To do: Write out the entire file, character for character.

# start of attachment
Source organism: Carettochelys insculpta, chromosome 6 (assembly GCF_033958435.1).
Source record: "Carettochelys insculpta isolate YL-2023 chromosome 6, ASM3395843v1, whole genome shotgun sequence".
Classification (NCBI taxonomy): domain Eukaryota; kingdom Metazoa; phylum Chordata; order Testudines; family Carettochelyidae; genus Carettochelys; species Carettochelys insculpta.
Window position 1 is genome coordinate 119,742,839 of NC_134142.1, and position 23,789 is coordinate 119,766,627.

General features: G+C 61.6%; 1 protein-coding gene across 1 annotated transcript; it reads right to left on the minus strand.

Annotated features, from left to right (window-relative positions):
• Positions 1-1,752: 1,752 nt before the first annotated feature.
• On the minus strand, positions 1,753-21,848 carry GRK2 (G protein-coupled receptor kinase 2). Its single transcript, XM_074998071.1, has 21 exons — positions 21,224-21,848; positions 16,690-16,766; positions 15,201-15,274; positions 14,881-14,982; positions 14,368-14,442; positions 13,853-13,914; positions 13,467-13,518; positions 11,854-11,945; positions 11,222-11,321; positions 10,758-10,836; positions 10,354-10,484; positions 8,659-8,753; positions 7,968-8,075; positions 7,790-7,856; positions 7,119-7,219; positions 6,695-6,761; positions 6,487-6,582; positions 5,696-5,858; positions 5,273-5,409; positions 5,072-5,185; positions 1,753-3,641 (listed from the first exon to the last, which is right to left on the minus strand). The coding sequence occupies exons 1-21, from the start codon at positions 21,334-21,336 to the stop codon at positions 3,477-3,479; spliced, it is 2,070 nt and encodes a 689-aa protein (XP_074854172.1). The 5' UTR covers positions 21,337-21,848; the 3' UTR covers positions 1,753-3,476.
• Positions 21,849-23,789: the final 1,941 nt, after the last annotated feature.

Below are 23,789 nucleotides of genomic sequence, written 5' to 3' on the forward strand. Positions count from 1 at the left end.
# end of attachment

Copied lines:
Source organism: Carettochelys insculpta, chromosome 6 (assembly GCF_033958435.1).
Source record: "Carettochelys insculpta isolate YL-2023 chromosome 6, ASM3395843v1, whole genome shotgun sequence".
Classification (NCBI taxonomy): domain Eukaryota; kingdom Metazoa; phylum Chordata; order Testudines; family Carettochelyidae; genus Carettochelys; species Carettochelys insculpta.
Window position 1 is genome coordinate 119,742,839 of NC_134142.1, and position 23,789 is coordinate 119,766,627.

General features: G+C 61.6%; 1 protein-coding gene across 1 annotated transcript; it reads right to left on the minus strand.

Annotated features, from left to right (window-relative positions):
• Positions 1-1,752: 1,752 nt before the first annotated feature.
• On the minus strand, positions 1,753-21,848 carry GRK2 (G protein-coupled receptor kinase 2). Its single transcript, XM_074998071.1, has 21 exons — positions 21,224-21,848; positions 16,690-16,766; positions 15,201-15,274; positions 14,881-14,982; positions 14,368-14,442; positions 13,853-13,914; positions 13,467-13,518; positions 11,854-11,945; positions 11,222-11,321; positions 10,758-10,836; positions 10,354-10,484; positions 8,659-8,753; positions 7,968-8,075; positions 7,790-7,856; positions 7,119-7,219; positions 6,695-6,761; positions 6,487-6,582; positions 5,696-5,858; positions 5,273-5,409; positions 5,072-5,185; positions 1,753-3,641 (listed from the first exon to the last, which is right to left on the minus strand). The coding sequence occupies exons 1-21, from the start codon at positions 21,334-21,336 to the stop codon at positions 3,477-3,479; spliced, it is 2,070 nt and encodes a 689-aa protein (XP_074854172.1). The 5' UTR covers positions 21,337-21,848; the 3' UTR covers positions 1,753-3,476.
• Positions 21,849-23,789: the final 1,941 nt, after the last annotated feature.

Below are 23,789 nucleotides of genomic sequence, written 5' to 3' on the forward strand. Positions count from 1 at the left end.